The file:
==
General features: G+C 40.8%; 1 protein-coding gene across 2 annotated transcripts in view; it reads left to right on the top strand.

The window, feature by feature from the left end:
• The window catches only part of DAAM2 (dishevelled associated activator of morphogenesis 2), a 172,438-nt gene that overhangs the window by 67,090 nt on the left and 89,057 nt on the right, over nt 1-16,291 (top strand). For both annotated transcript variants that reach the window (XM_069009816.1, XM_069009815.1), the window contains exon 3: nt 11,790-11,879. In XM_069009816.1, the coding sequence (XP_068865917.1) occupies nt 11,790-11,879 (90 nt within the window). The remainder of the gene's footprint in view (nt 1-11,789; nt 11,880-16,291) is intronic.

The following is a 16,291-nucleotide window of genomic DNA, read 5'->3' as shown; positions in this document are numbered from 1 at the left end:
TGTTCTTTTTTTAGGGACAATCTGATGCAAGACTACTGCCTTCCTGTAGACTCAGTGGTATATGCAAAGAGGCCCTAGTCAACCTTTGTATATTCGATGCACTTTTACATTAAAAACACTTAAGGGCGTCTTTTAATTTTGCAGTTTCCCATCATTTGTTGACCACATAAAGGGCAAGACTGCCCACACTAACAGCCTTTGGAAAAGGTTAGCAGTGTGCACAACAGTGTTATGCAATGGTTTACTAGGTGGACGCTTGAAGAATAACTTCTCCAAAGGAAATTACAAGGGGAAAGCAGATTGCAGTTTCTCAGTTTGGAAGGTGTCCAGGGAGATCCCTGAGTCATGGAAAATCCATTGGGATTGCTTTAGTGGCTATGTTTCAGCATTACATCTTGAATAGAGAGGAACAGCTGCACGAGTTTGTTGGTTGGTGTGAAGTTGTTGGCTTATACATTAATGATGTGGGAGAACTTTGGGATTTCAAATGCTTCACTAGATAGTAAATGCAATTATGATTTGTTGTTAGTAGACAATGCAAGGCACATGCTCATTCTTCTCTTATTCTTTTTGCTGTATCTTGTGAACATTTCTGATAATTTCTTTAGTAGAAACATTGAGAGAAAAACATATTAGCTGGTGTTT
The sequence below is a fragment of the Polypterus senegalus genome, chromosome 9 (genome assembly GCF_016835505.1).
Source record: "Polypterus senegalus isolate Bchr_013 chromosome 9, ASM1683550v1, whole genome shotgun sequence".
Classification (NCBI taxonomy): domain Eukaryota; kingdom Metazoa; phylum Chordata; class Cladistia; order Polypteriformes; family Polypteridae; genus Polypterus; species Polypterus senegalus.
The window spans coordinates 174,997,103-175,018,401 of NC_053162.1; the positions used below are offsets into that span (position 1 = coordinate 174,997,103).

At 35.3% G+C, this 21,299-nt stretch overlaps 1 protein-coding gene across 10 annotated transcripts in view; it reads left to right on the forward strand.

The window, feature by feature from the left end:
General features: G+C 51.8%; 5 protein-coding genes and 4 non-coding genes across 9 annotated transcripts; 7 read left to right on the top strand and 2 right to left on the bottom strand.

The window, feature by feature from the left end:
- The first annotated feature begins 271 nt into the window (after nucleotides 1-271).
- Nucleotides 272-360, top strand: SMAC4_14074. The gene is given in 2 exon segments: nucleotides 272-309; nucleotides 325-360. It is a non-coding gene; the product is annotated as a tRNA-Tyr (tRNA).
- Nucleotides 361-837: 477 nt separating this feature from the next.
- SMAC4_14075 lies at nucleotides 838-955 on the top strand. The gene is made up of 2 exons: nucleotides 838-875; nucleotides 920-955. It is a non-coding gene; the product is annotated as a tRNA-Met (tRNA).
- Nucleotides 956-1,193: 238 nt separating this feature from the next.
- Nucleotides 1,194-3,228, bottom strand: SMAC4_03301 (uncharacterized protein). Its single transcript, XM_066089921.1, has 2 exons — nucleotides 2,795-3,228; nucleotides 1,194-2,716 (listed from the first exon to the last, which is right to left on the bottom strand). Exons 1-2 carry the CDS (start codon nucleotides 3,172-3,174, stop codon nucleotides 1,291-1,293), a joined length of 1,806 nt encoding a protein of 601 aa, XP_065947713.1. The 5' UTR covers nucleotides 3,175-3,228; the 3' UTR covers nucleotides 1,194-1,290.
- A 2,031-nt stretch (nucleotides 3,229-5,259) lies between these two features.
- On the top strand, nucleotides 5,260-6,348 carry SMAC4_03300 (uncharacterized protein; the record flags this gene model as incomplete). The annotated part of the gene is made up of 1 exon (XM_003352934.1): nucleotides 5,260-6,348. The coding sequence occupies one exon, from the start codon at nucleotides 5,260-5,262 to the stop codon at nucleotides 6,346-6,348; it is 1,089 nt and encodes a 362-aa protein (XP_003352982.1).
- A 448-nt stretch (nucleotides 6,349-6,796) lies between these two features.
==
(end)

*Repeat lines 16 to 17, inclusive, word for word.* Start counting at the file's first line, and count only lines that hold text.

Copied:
- Nucleotides 361-837: 477 nt separating this feature from the next.
- SMAC4_14075 lies at nucleotides 838-955 on the top strand. The gene is made up of 2 exons: nucleotides 838-875; nucleotides 920-955. It is a non-coding gene; the product is annotated as a tRNA-Met (tRNA).